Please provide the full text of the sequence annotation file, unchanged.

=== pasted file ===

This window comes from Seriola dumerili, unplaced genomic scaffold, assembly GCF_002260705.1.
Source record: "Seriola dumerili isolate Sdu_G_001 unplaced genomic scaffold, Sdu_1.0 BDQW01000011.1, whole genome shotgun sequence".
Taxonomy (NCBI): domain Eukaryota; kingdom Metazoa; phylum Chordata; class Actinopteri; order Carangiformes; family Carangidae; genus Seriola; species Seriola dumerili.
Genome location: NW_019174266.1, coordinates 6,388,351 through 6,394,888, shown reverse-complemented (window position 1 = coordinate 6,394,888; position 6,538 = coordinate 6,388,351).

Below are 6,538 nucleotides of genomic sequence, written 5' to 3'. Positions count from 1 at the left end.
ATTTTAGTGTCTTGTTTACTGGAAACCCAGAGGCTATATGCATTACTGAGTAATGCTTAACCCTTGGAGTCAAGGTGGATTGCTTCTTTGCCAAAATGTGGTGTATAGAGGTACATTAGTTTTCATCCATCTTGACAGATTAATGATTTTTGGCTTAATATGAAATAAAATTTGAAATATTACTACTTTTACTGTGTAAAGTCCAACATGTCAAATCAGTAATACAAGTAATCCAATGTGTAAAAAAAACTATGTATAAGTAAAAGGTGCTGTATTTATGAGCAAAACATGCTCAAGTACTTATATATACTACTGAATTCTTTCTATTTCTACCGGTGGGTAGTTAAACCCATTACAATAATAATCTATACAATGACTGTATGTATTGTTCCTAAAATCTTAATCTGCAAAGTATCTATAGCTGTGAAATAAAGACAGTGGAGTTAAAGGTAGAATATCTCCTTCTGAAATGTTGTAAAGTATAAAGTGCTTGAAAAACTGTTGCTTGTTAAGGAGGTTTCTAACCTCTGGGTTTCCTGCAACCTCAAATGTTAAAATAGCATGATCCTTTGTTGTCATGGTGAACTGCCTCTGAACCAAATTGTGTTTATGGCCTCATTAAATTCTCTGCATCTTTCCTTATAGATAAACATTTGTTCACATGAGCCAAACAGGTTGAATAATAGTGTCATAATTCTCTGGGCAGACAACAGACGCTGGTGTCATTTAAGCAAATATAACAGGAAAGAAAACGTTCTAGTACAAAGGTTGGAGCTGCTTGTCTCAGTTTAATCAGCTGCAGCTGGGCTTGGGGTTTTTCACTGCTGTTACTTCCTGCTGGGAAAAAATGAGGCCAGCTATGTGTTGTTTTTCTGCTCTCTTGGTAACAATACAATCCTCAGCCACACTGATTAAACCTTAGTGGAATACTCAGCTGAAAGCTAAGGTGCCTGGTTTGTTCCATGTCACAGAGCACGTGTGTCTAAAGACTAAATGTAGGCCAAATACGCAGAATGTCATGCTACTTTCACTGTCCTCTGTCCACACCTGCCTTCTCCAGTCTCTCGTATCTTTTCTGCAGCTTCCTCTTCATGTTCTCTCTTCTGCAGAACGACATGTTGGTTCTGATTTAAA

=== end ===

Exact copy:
This window comes from Seriola dumerili, unplaced genomic scaffold, assembly GCF_002260705.1.
Source record: "Seriola dumerili isolate Sdu_G_001 unplaced genomic scaffold, Sdu_1.0 BDQW01000011.1, whole genome shotgun sequence".
Taxonomy (NCBI): domain Eukaryota; kingdom Metazoa; phylum Chordata; class Actinopteri; order Carangiformes; family Carangidae; genus Seriola; species Seriola dumerili.
Genome location: NW_019174266.1, coordinates 6,388,351 through 6,394,888, shown reverse-complemented (window position 1 = coordinate 6,394,888; position 6,538 = coordinate 6,388,351).

Below are 6,538 nucleotides of genomic sequence, written 5' to 3'. Positions count from 1 at the left end.
ATTTTAGTGTCTTGTTTACTGGAAACCCAGAGGCTATATGCATTACTGAGTAATGCTTAACCCTTGGAGTCAAGGTGGATTGCTTCTTTGCCAAAATGTGGTGTATAGAGGTACATTAGTTTTCATCCATCTTGACAGATTAATGATTTTTGGCTTAATATGAAATAAAATTTGAAATATTACTACTTTTACTGTGTAAAGTCCAACATGTCAAATCAGTAATACAAGTAATCCAATGTGTAAAAAAAACTATGTATAAGTAAAAGGTGCTGTATTTATGAGCAAAACATGCTCAAGTACTTATATATACTACTGAATTCTTTCTATTTCTACCGGTGGGTAGTTAAACCCATTACAATAATAATCTATACAATGACTGTATGTATTGTTCCTAAAATCTTAATCTGCAAAGTATCTATAGCTGTGAAATAAAGACAGTGGAGTTAAAGGTAGAATATCTCCTTCTGAAATGTTGTAAAGTATAAAGTGCTTGAAAAACTGTTGCTTGTTAAGGAGGTTTCTAACCTCTGGGTTTCCTGCAACCTCAAATGTTAAAATAGCATGATCCTTTGTTGTCATGGTGAACTGCCTCTGAACCAAATTGTGTTTATGGCCTCATTAAATTCTCTGCATCTTTCCTTATAGATAAACATTTGTTCACATGAGCCAAACAGGTTGAATAATAGTGTCATAATTCTCTGGGCAGACAACAGACGCTGGTGTCATTTAAGCAAATATAACAGGAAAGAAAACGTTCTAGTACAAAGGTTGGAGCTGCTTGTCTCAGTTTAATCAGCTGCAGCTGGGCTTGGGGTTTTTCACTGCTGTTACTTCCTGCTGGGAAAAAATGAGGCCAGCTATGTGTTGTTTTTCTGCTCTCTTGGTAACAATACAATCCTCAGCCACACTGATTAAACCTTAGTGGAATACTCAGCTGAAAGCTAAGGTGCCTGGTTTGTTCCATGTCACAGAGCACGTGTGTCTAAAGACTAAATGTAGGCCAAATACGCAGAATGTCATGCTACTTTCACTGTCCTCTGTCCACACCTGCCTTCTCCAGTCTCTCGTATCTTTTCTGCAGCTTCCTCTTCATGTTCTCTCTTCTGCAGAACGACATGTTGGTTCTGATTTAAA